I’m on drugs. The legal kind. Earlier this year one of my specialists suggested to me I fill my prescription whether I needed a refill or not as there was a nationwide shortage of the drug. In Australia? Yes. So I dutifully filled my prescription. Doing so required a number of visits to local pharmacies, but one had a small supply left. The next time I needed a repeat, I was given a substitute drug. I didn’t think too much of all this at the time, but my experience then shows this is not now a new problem.
Last week I needed two drug prescriptions refilled. Pharmacy 1 – no supply of either. Pharmacy 2 – no supply of either but could order Drug A in for collection the next day from another pharmacy. Pharmacy 3 – no supply of either. Pharmacy 4 – had Drug A (so I kept that in mind in case Pharmacy 2’s order failed) and was able to substitute Drug B for me with another brand, something Pharmacy 3 had specifically told me they could not do without another prescription.
So I eventually got both drugs but it took two days, four pharmacies and a substitute drug. Not to mention the time and the travel costs involved. Yes, I could have called around, but I was already out of the house, so just kept going. Had no local pharmacy been able to supply, I’d have gone home and hit the phone.
Tell me again, I do live in a rich western country, don’t I?
When I returned to Pharmacy 2 the following day to collect Drug A, I asked why were these shortages occurring. The pharmacist told me it is because the government has lowered the prices they will pay the pharmaceutical companies to the point there is no profit in selling the drugs to Australia. Consequently they send their production to countries where sales are more profitable. If demand is higher elsewhere, Australia misses out.There is no profit in drugs for the pharmacy either, I was told. That explains why pharmacies are selling so much other “stuff” these days.
The pharmacist pointed to several heavily laden shelves. “Diabetes drugs”, I was told. Ordered in bulk to protect the health of their regular diabetes patients, because the pharmacy expects a drug shortage.
I don’t understand how the system works. Maybe I should, but I don’t – and I suggest the majority of the population don’t know the finer details. We get a prescription, we go get it filled, we take the drugs. We cringe if it is something not on the PBS. That’s about all of the process most of us delve into. I did read the following on the PBS website, titled “Setting an approved ex-manufacturer price for new or extended listings“. At that point I decided I wasn’t the woman for the job.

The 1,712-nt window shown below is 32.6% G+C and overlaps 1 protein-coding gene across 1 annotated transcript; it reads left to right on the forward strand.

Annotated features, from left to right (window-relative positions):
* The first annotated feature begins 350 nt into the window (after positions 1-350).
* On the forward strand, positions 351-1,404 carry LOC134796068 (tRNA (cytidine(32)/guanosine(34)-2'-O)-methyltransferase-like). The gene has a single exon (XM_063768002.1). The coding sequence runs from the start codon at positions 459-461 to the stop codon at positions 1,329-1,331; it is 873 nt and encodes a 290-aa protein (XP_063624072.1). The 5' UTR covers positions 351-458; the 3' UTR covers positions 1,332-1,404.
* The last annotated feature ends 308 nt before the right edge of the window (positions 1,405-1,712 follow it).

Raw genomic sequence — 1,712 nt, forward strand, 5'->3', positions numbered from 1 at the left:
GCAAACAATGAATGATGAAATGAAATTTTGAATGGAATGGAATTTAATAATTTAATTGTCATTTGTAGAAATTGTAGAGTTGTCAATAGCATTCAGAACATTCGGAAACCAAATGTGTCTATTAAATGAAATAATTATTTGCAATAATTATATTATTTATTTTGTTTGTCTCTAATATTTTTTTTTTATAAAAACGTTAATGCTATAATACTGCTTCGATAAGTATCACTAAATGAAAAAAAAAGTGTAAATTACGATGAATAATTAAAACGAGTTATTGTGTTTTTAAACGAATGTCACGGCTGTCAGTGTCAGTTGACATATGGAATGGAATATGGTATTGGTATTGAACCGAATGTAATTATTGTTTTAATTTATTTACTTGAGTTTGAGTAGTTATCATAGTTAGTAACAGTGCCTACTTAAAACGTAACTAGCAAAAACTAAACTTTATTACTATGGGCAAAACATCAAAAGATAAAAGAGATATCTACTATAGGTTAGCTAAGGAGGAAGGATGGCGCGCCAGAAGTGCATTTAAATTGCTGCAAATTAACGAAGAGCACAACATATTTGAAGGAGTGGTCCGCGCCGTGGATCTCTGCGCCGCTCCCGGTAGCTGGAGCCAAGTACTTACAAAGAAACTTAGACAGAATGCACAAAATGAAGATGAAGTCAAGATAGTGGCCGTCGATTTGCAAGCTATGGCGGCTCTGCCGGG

Price negotiations with the responsible person for new or changed listings are undertaken by the Pricing Section on behalf of the Minister, following a positive PBAC recommendation. A Cost Information (PB11b) form is required to be submitted by the responsible person as part of the initial application to the PBAC.
After a price has been negotiated, the responsible person is requested to submit a Request for Approved Ex-manufacturer Price (PB11a) form in order to formalise the price offer. The responsible person is then notified by email when the Minister has formally agreed to the negotiated price.
Who pays for the drugs? The government or the pharmacies? Do the pharmacies act as distribution centres? I thought the PBS provided subsidies: perhaps I am wrong. I’m not sure I want to understand. What I do know is that as a patient prescribed medication by my medical specialists, I expect to be able to get that medication without the risk of politically induced shortages – or pharmaceutical company avarice. I don’t begrudge the companies achieving a profit, businesses running at a loss don’t stay in business for very long. Greed is not good, despite Gordon Gekko‘s beliefs – or the current competition on Melbourne’s Gold 103.4 radio station.
The first time I experienced a shortage with Drug A, I asked the specialist was there an alternative. He said yes, there was, but the side effects were pretty undesirable (my words, not his) and he’d prefer to avoid prescribing it.
I think of all the chronic condition patients in this country and wonder what the future holds.
In 2007-08, around 15% of people in the 0-24 age group reported having either asthma, type 2 diabetes, coronary heart disease, cerebrovascular disease, arthritis, osteoporosis, chronic obstructive pulmonary disease, depression or high blood pressure.
We read about the horrific medical costs in the USA and watch the Australian government undermine universal health.
I only questioned one pharmacist but what I heard was enough to cause concern and I have no reason to doubt the sincerity of the speaker. Is there a mainstream investigative journalist who will take up the challenge to find out the truth? Do readers have similar experiences to share?
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